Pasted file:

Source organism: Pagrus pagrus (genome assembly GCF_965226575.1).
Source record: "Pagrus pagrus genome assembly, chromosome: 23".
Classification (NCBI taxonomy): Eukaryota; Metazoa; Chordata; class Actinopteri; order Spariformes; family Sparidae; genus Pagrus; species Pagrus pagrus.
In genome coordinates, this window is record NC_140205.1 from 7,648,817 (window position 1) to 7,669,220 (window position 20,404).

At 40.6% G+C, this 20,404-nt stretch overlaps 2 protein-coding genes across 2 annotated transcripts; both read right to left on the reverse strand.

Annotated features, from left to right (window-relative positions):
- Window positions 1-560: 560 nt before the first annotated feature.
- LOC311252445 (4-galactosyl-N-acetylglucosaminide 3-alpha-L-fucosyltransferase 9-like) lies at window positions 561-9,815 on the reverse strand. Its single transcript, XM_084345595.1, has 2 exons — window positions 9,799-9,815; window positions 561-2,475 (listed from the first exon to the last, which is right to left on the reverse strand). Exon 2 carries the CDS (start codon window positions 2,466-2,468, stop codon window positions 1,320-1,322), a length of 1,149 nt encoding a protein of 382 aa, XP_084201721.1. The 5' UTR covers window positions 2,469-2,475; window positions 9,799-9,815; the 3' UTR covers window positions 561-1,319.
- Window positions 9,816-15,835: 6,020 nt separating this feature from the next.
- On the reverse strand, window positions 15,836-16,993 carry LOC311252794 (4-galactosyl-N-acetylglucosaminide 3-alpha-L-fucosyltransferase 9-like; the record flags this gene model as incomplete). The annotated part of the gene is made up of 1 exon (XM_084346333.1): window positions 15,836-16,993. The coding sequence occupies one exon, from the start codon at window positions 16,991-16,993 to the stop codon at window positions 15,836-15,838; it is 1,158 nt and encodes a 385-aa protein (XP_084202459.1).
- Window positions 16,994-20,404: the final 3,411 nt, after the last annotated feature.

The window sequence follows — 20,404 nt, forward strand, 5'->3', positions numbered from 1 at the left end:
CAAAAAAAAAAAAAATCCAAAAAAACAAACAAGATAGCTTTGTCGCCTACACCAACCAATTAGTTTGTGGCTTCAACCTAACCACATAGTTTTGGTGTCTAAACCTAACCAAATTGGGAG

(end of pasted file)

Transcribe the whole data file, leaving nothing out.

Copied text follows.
Source organism: Pagrus pagrus (genome assembly GCF_965226575.1).
Source record: "Pagrus pagrus genome assembly, chromosome: 23".
Classification (NCBI taxonomy): Eukaryota; Metazoa; Chordata; class Actinopteri; order Spariformes; family Sparidae; genus Pagrus; species Pagrus pagrus.
In genome coordinates, this window is record NC_140205.1 from 7,648,817 (window position 1) to 7,669,220 (window position 20,404).

At 40.6% G+C, this 20,404-nt stretch overlaps 2 protein-coding genes across 2 annotated transcripts; both read right to left on the reverse strand.

Annotated features, from left to right (window-relative positions):
- Window positions 1-560: 560 nt before the first annotated feature.
- LOC311252445 (4-galactosyl-N-acetylglucosaminide 3-alpha-L-fucosyltransferase 9-like) lies at window positions 561-9,815 on the reverse strand. Its single transcript, XM_084345595.1, has 2 exons — window positions 9,799-9,815; window positions 561-2,475 (listed from the first exon to the last, which is right to left on the reverse strand). Exon 2 carries the CDS (start codon window positions 2,466-2,468, stop codon window positions 1,320-1,322), a length of 1,149 nt encoding a protein of 382 aa, XP_084201721.1. The 5' UTR covers window positions 2,469-2,475; window positions 9,799-9,815; the 3' UTR covers window positions 561-1,319.
- Window positions 9,816-15,835: 6,020 nt separating this feature from the next.
- On the reverse strand, window positions 15,836-16,993 carry LOC311252794 (4-galactosyl-N-acetylglucosaminide 3-alpha-L-fucosyltransferase 9-like; the record flags this gene model as incomplete). The annotated part of the gene is made up of 1 exon (XM_084346333.1): window positions 15,836-16,993. The coding sequence occupies one exon, from the start codon at window positions 16,991-16,993 to the stop codon at window positions 15,836-15,838; it is 1,158 nt and encodes a 385-aa protein (XP_084202459.1).
- Window positions 16,994-20,404: the final 3,411 nt, after the last annotated feature.

The window sequence follows — 20,404 nt, forward strand, 5'->3', positions numbered from 1 at the left end:
CAAAAAAAAAAAAAATCCAAAAAAACAAACAAGATAGCTTTGTCGCCTACACCAACCAATTAGTTTGTGGCTTCAACCTAACCACATAGTTTTGGTGTCTAAACCTAACCAAATTGGGAG